# Mapping a branching tile path

I'm working on a game (and have asked a couple questions on it already), and now I have another question to ask of you guys.

The level format in this game is set up as a tilemap of Uint16's (I'm using SDL) which are indices into an array of tilemapData structs. One of the bits of the tilemapData struct is the isConductive bit/boolean.

The use of this bit is basically to create paths that connect various objects together into a single "powerNet." I've got some code below on the current method (which works, but I'll cover why I really hate it after)

``````void findSetPoweredObjects(unsigned long x, unsigned long y, powerNetInfo * powerNet) {
//Look for poweredObjs on this tile and set their powerNet to the given powernet
for (int i = 0; i < level->numChunks[CHUNKTYPE_POWEREDDEF]; i++)
if (level->poweredObjects[i]->position[0] == x && level->poweredObjects[i]->position[1] == y)
level->poweredObjects[i]->powerNet = powerNet, powerNet->objectsInNet++;
}

void recursiveCheckTile(bool * isWalked, powerNetInfo * powerNet, unsigned long x, unsigned long y, tilemapData * levelMap) {
//If out of bounds, return
if (x < 0 || y < 0 || x >= level->mapDimensions[0] || y >= level->mapDimensions[1]) return;
if (isWalked[x + (y * level->mapDimensions[0])]) return;
//If tile is nonconductive, return
if (!(level->tiles[levelMap->map[x + (y * level->mapDimensions[0])]]->flags & TILETYPE_CONDUCTIVE)) return;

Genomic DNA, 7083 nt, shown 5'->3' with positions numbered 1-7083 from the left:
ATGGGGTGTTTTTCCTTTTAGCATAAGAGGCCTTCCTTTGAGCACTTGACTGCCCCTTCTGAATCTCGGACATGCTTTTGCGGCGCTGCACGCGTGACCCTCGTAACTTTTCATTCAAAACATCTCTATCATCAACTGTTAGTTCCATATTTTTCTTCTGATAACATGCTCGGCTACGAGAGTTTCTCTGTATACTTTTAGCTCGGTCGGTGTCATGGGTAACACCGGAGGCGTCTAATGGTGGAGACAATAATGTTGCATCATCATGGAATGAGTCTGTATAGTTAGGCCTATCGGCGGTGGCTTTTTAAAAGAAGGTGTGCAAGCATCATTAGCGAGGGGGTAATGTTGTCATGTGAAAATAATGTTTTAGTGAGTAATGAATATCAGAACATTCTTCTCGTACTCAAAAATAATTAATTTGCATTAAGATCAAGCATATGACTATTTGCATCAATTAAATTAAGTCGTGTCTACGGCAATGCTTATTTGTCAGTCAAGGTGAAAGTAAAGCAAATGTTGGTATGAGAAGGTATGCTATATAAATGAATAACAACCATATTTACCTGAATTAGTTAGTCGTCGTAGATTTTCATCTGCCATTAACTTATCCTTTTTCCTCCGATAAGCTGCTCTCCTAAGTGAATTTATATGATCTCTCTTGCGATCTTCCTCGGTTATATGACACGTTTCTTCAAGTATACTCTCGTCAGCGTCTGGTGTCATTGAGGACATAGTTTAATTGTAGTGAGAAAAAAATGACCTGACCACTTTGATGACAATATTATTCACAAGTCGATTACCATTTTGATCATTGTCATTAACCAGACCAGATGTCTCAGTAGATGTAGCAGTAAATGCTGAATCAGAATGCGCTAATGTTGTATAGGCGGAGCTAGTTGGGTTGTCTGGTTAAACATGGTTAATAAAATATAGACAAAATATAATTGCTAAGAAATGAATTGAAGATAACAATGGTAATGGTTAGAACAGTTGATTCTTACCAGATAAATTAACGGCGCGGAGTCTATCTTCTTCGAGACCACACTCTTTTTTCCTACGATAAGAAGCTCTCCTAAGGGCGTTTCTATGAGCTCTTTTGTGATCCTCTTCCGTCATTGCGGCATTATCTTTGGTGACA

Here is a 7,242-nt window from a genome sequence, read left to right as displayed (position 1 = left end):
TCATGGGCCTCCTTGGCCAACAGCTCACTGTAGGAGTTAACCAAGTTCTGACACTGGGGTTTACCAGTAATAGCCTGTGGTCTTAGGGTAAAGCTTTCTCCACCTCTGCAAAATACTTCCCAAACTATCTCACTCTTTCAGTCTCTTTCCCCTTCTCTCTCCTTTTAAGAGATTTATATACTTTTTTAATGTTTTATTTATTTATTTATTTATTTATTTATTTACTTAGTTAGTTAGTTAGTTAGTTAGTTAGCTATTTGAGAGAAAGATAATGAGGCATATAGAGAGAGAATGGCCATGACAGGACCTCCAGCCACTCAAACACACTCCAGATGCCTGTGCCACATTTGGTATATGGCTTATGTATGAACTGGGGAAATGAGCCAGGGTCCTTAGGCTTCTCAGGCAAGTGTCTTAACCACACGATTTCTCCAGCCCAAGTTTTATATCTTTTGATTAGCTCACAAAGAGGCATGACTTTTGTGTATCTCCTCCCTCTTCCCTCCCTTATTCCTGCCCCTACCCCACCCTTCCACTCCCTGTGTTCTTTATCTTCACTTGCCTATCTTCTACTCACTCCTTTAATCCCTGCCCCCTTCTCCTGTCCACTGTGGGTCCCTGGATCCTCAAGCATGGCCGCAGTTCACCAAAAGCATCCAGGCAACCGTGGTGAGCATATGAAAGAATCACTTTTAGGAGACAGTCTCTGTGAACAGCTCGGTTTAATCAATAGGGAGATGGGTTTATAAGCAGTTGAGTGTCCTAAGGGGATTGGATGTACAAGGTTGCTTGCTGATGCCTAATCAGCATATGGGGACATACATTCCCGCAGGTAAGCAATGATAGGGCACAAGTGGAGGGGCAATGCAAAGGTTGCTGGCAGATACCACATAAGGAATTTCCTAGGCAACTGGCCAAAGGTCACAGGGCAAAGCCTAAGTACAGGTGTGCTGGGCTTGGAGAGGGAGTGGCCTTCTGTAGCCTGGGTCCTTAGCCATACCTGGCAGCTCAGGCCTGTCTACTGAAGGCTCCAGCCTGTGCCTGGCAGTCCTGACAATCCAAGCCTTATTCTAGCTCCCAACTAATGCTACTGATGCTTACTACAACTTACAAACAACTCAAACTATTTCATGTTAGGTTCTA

//Valid tile to check, see if there's a poweredobj on the tile (link it to the net if it is) and check the adjacent tiles.
isWalked[x + (y * level->mapDimensions[0])] = true;

findSetPoweredObjects(x,y,powerNet);

recursiveCheckTile(isWalked, powerNet, x - 1, y, levelMap);
recursiveCheckTile(isWalked, powerNet, x + 1, y, levelMap);
recursiveCheckTile(isWalked, powerNet, x, y - 1, levelMap);
recursiveCheckTile(isWalked, powerNet, x, y + 1, levelMap);
}

bool buildPowerNets(void) {
//Build the powernets used by the powered objects
//TODO: Rewrite buildPowerNets() & recursiveCheckTile() to avoid stack overflows and make it easier to backtrace powernets in-game
bool * isWalked;
isWalked = new bool[(level->mapDimensions[0] * level->mapDimensions[1])];
unsigned long x, y;
tilemapData * levelMap = level->layers[level->activeMap];
for (y = 0; y < level->mapDimensions[1]; y++) {
for (x = 0; x < level->mapDimensions[0]; x++) {
if (isWalked[x + (y * level->mapDimensions[0])]) continue;
isWalked[x + (y * level->mapDimensions[0])] = true;
if (level->tiles[levelMap->map[x + (y * level->mapDimensions[0])]]->flags & TILETYPE_CONDUCTIVE) {
//it's conductive, find out what it's connected to.

//But first, create a new powernet
powerNetInfo * powerNet = new powerNetInfo;
powerNet->objectsInNet = 0;
powerNet->producerId = -1;
powerNet->supplyType = POWER_OFF;
powerNet->prevSupplyType = POWER_OFF;
powerNet->powerFor = 0;

//Find adjacent tiles to this one, add them to it's powernet, and then mark them walked.  Then repeat until the net is done.
recursiveCheckTile(isWalked, powerNet, x, y, levelMap);
}
}
}
delete isWalked;
for (int i = 0; i < level->numChunks[CHUNKTYPE_POWEREDDEF]; i++)
if (level->poweredObjects[i]->powerNet == NULL) return false;
return true;
}
``````